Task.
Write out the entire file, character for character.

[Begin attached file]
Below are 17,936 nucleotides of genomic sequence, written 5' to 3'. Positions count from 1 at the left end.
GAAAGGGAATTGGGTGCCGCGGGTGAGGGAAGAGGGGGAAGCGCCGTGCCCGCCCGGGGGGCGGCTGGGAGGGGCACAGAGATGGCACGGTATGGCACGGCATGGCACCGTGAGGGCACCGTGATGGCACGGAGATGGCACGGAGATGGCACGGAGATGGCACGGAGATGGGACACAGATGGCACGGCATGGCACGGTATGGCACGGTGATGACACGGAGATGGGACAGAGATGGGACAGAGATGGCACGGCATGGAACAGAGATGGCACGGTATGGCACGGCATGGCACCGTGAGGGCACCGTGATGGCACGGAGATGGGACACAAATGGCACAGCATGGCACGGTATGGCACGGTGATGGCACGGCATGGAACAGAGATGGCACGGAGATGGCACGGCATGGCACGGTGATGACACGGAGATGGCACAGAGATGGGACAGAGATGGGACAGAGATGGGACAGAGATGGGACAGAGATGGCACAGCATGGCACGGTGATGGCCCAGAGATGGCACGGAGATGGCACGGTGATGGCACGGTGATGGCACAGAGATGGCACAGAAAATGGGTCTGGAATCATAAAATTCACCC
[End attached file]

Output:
Below are 17,936 nucleotides of genomic sequence, written 5' to 3'. Positions count from 1 at the left end.
GAAAGGGAATTGGGTGCCGCGGGTGAGGGAAGAGGGGGAAGCGCCGTGCCCGCCCGGGGGGCGGCTGGGAGGGGCACAGAGATGGCACGGTATGGCACGGCATGGCACCGTGAGGGCACCGTGATGGCACGGAGATGGCACGGAGATGGCACGGAGATGGCACGGAGATGGGACACAGATGGCACGGCATGGCACGGTATGGCACGGTGATGACACGGAGATGGGACAGAGATGGGACAGAGATGGCACGGCATGGAACAGAGATGGCACGGTATGGCACGGCATGGCACCGTGAGGGCACCGTGATGGCACGGAGATGGGACACAAATGGCACAGCATGGCACGGTATGGCACGGTGATGGCACGGCATGGAACAGAGATGGCACGGAGATGGCACGGCATGGCACGGTGATGACACGGAGATGGCACAGAGATGGGACAGAGATGGGACAGAGATGGGACAGAGATGGGACAGAGATGGCACAGCATGGCACGGTGATGGCCCAGAGATGGCACGGAGATGGCACGGTGATGGCACGGTGATGGCACAGAGATGGCACAGAAAATGGGTCTGGAATCATAAAATTCACCC